A comfortable and capable pair of three-season hiking boots, suitable for casual walks through to reasonably technical treks on most terrain types.
- Light and nimble
- Not robust enough for technical alpine trails or winter use
- Outsole accumulates mud in gloopy conditions
A good-looking hiking boot, the Haglöfs Skuta Mid Eco offers instant comfort as soon as you get it out of the box and stick your hoof in it. The leather upper is soft and supple, the molded EVA midsole supplies good cushioning, which is complemented by the use of a gel insert in the heel, and unless you’re extremely prone to hotspots and blisters, there is no real need to wear these boots in before hitting the hills.
As the name suggests, Haglöfs place plenty of stock in the environmental considerations that have gone into making these boots. The Proof Eco membrane is entirely fluorocarbon-free and the premium leather in the upper is sourced from a tannery audited by the Leather Working Group (opens in new tab), which endeavors to ensure ethical practices and supply chains are used in the production process of leather goods.
The heel and toe areas have been reinforced with extra suede, to add to the durability, and the tongue is integrated with the use of a gusset, which completes the waterproofing system and prevents gravel, stones and water getting into the boots.
• RRP: £130 (UK) / €150 (EU)
• Gender availability: Male/female versions
• Weight (average, per boot): 240g/8.5oz
• Materials: Leather upper; EVA midsole; waterproof fluorocarbon-free Proof Eco membrane; Asics high-abrasion resistance rubber outsole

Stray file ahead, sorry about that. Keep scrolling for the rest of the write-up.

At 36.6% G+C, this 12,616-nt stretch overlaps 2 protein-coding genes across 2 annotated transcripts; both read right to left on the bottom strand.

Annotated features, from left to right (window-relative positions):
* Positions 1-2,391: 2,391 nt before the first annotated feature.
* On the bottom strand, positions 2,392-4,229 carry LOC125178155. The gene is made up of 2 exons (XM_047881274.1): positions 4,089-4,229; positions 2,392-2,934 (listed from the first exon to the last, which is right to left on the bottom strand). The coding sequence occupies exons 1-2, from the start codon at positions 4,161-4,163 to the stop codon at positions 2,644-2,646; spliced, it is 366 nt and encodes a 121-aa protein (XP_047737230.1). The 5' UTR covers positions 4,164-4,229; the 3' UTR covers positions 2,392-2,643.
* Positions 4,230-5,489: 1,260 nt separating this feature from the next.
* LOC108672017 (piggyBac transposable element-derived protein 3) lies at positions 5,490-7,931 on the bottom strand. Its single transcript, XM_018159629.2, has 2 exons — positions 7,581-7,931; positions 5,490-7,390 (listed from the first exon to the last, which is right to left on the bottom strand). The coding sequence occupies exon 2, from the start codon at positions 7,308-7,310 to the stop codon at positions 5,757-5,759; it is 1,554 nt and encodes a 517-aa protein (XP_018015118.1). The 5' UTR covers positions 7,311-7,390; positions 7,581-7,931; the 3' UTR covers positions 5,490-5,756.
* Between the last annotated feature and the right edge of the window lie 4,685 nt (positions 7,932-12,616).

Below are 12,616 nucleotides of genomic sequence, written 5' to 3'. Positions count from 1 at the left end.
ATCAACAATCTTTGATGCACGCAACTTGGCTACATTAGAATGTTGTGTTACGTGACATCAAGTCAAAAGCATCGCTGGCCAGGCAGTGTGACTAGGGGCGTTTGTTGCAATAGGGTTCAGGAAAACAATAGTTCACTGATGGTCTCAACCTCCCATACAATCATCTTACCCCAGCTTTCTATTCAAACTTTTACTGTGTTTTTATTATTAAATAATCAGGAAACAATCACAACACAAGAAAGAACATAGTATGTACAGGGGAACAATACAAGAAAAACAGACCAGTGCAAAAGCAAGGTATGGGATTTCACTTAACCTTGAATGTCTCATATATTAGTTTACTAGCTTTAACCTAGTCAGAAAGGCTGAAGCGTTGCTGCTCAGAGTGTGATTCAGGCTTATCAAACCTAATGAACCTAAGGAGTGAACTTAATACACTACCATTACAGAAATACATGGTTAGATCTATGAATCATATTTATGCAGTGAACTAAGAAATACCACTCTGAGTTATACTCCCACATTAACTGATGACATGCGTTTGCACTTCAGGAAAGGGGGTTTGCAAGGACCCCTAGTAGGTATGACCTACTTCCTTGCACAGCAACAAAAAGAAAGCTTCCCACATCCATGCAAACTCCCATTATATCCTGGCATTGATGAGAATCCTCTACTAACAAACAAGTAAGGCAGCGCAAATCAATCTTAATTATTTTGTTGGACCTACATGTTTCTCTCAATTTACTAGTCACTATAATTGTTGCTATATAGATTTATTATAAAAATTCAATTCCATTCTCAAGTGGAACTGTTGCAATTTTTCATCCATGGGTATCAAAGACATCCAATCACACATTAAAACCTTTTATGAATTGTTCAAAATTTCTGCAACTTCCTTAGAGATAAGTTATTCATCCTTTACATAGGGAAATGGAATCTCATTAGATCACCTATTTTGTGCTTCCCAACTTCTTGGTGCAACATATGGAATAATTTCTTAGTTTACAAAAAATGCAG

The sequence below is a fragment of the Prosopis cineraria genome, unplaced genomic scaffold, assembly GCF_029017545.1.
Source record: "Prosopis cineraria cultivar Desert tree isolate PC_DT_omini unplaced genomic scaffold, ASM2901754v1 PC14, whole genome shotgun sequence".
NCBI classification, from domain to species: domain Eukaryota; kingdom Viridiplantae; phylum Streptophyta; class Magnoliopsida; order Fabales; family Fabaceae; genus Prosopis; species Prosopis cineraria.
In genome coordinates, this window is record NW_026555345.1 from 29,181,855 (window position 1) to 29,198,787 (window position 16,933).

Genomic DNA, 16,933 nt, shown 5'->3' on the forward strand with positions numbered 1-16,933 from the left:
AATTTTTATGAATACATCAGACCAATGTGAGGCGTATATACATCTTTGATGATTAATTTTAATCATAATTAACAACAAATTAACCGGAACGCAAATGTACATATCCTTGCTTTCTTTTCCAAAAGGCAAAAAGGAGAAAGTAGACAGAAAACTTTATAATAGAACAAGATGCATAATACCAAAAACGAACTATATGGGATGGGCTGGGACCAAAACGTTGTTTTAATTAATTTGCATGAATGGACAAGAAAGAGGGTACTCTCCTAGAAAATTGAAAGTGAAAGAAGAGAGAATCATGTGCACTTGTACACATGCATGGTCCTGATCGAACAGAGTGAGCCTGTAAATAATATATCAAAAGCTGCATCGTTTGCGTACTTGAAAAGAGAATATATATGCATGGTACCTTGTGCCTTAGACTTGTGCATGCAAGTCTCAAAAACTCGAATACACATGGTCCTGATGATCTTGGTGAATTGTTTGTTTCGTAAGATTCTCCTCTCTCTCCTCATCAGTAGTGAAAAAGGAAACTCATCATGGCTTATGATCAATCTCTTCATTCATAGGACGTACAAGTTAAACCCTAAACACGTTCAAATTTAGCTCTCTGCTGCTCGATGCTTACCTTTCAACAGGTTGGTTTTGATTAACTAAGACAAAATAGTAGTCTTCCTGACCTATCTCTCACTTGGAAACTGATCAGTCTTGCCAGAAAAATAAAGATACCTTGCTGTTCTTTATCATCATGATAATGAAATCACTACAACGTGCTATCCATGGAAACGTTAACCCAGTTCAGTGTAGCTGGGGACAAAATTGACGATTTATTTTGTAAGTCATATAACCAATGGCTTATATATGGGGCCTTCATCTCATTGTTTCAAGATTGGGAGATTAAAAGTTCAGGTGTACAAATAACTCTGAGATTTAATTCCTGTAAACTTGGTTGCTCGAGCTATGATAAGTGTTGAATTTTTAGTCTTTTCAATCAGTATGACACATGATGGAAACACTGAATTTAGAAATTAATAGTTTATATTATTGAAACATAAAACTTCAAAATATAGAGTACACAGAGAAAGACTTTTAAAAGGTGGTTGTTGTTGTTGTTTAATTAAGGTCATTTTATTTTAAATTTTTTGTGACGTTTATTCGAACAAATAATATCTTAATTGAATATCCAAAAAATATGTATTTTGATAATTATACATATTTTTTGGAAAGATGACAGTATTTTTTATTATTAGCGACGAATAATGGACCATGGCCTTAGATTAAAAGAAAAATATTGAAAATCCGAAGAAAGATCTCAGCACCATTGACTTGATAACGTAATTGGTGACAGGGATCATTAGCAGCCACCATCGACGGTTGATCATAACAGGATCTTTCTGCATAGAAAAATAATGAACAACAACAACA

• Colors: Oak & deep wood / True black
• Compatibility: 3-season walking on most trails below technical alpine
On the trails
We tested these boots extensively on a number of different terrain types, ranging from muddy moorland to high hilltops and peaks, and wore them in a range of conditions across four seasons. They are not built for mid winter use on serious trails, but can cope with easy grade walks all year round, and are capable of performing well on tougher trails for nine months or more.
The Skutas felt lightweight and super comfortable right from the very first time we laced them up and set out along a trail. With a mid height collar, they offer good ankle support without feeling restrictive, and will provide a base for carrying loads when you’re backpacking.
The open mesh design doesn’t fill you with confidence about their waterproofing credentials, but on test the Skutas stood up pretty well to being immersed in water during stream crossings and on coastal tracks.
With a reinforced rand and a toe cap, the Skutas provide more toe protection than they first appear to. Robust without being overly chunky, they can be worn with hiking shorts or long walking pants, and look good with a pair of jeans at the pub just beyond the trail head too.
The lacing system features an integrated tensioning band across the forefoot, which allows you to get these boots on good and tight. There is plenty of room in the toe box and they walkers with a wide foot, and the level of cushioning is good (how much of this is down to the gel in the heel is hard to tell, but they certainly offer a comfy ride).
There is a lot of flex across the length of these boots, which is good when you want to stay nimble on your feet and travel along the trail at a reasonably fast pace. The bend in the shank is less ideal if you’re tackling exposed crags and peaks, and having to edge around rocks and along ledges.
The design of the outsole and arrangement of the lugs has been well thought through, providing traction from the front and decent braking control for steep descents in the heel. In soft mud, however, muck does accumulate in the tread, compromising performance.
Writer, editor and enthusiast of anything involving boots, bikes, boats, beers and bruises, Pat has spent 20 years pursuing adventure stories. En route he’s canoed Canada’s Yukon River, climbed Mont Blanc and Kilimanjaro, skied and mountain biked through the Norwegian Alps, run an ultra across the roof of Mauritius, and set short-lived records for trail-running Australia’s highest peaks and New Zealand’s Great Walks. He’s authored walking guides to Devon (opens in new tab) and Dorset (opens in new tab), and once wrote a whole book about Toilets (opens in new tab) for Lonely Planet. Follow Pat’s escapades here (opens in new tab).
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